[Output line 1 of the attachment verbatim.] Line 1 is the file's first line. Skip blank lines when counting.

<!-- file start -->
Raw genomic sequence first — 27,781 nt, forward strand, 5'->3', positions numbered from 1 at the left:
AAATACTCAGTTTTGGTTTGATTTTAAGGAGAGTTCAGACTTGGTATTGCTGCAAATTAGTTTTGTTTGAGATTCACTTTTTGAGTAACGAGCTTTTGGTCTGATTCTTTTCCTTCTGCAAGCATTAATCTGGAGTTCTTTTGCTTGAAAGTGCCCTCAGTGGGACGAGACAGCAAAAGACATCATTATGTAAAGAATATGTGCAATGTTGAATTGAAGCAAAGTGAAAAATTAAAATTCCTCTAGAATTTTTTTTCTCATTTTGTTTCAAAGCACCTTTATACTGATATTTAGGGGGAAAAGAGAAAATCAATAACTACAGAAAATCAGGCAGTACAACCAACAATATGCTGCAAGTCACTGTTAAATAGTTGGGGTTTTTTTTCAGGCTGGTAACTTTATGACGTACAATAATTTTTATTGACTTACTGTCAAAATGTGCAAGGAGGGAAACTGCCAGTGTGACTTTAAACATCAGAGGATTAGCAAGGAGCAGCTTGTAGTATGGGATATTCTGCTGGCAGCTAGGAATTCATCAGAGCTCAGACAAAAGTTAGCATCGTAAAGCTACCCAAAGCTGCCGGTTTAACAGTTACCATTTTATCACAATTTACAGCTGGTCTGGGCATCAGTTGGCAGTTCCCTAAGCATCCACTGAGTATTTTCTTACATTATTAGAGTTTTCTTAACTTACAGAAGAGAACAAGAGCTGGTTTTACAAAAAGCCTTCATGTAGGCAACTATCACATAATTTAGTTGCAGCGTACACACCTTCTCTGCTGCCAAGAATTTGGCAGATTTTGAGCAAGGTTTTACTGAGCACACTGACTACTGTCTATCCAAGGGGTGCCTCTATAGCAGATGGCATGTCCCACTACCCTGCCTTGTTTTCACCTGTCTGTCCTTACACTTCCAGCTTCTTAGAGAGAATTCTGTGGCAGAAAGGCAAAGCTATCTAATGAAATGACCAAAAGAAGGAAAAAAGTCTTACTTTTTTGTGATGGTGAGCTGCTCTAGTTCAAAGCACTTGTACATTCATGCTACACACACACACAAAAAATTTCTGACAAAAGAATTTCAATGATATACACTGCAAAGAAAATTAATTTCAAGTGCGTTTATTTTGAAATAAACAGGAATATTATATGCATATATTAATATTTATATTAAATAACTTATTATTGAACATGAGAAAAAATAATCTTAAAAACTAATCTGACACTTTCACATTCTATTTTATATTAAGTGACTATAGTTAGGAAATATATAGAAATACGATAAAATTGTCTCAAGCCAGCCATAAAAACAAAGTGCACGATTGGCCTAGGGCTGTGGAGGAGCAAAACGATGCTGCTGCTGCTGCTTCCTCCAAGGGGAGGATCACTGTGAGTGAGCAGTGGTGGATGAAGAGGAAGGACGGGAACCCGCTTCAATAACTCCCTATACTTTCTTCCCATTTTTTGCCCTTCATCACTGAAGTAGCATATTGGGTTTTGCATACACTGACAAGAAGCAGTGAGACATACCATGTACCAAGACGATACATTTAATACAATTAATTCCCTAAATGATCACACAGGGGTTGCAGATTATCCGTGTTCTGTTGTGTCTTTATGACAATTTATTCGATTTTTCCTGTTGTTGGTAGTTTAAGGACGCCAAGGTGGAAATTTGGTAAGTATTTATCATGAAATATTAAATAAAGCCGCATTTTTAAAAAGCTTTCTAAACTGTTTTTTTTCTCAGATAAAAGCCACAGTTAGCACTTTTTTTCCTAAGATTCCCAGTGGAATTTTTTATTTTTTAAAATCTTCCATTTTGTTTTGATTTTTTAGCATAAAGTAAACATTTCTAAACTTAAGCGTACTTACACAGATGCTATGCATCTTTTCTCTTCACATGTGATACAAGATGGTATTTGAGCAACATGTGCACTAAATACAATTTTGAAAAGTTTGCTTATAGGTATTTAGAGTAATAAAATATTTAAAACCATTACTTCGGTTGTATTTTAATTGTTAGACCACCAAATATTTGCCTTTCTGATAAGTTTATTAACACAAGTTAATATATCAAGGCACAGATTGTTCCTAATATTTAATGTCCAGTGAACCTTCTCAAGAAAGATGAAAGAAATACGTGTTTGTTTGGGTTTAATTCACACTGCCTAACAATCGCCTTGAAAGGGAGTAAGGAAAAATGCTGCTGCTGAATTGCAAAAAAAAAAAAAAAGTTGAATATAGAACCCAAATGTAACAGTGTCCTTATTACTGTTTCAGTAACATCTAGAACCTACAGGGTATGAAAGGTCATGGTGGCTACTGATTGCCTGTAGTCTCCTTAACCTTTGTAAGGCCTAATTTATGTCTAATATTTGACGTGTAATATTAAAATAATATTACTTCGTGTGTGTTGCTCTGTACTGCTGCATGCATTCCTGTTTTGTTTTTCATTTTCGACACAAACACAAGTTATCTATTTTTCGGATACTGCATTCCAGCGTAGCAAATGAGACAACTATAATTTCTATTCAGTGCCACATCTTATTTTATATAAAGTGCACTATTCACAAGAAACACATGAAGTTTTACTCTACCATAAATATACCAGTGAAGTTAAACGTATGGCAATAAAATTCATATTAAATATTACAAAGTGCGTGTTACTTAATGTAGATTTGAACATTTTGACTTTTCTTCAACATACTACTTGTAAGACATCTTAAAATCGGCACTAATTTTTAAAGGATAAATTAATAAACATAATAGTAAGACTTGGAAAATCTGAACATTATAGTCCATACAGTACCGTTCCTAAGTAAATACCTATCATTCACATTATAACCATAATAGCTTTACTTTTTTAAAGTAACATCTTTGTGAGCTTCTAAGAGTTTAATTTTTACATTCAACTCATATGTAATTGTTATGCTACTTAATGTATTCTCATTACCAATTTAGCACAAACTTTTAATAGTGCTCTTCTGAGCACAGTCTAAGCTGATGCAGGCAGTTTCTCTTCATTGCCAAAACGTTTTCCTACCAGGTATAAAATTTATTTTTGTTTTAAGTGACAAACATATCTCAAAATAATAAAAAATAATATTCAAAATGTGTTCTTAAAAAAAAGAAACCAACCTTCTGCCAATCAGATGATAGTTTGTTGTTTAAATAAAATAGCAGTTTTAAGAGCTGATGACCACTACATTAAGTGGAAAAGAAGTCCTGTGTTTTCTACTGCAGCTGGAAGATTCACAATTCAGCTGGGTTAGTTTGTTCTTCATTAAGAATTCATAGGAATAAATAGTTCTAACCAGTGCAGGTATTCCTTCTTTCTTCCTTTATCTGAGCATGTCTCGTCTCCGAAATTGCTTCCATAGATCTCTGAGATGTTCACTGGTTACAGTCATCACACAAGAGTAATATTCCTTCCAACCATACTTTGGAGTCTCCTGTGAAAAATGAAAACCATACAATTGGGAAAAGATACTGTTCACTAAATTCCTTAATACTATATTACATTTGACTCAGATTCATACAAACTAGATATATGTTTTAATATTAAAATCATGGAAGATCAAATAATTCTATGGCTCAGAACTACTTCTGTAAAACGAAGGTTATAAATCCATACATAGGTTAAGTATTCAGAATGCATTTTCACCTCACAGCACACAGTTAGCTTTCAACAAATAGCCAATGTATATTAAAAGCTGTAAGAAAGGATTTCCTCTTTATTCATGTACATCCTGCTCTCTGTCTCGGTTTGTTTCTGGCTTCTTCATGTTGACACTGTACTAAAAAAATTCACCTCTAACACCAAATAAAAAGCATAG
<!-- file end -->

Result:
Raw genomic sequence first — 27,781 nt, forward strand, 5'->3', positions numbered from 1 at the left: